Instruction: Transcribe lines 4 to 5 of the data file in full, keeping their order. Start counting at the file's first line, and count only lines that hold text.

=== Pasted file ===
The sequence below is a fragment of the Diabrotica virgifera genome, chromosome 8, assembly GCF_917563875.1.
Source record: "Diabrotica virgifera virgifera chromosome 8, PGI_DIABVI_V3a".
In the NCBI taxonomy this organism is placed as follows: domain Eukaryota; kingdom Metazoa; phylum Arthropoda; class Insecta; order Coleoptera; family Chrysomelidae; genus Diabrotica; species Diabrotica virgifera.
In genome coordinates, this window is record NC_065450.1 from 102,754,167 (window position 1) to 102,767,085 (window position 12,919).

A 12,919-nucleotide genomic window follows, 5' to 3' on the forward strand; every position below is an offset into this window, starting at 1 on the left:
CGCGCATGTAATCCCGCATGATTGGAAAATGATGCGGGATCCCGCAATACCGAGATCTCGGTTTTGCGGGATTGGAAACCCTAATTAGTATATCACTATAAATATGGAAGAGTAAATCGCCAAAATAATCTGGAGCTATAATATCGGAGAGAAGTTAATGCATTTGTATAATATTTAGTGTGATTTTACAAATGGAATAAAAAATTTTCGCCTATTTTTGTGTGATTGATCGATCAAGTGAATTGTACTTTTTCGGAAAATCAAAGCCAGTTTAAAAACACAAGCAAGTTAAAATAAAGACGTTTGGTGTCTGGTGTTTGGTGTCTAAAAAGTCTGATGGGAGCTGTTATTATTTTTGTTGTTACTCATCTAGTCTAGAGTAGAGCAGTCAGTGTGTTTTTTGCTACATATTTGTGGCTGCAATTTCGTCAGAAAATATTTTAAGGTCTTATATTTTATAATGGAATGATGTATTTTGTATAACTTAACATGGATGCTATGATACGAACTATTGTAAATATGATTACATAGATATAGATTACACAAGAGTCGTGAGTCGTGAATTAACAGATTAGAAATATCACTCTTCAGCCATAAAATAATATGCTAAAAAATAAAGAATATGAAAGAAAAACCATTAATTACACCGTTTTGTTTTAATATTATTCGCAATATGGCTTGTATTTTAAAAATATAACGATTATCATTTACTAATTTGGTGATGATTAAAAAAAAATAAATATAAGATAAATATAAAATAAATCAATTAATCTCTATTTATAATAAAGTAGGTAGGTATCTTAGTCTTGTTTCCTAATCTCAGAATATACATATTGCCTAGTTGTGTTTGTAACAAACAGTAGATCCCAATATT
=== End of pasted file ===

In genome coordinates, this window is record NC_065450.1 from 102,754,167 (window position 1) to 102,767,085 (window position 12,919).

A 12,919-nucleotide genomic window follows, 5' to 3' on the forward strand; every position below is an offset into this window, starting at 1 on the left: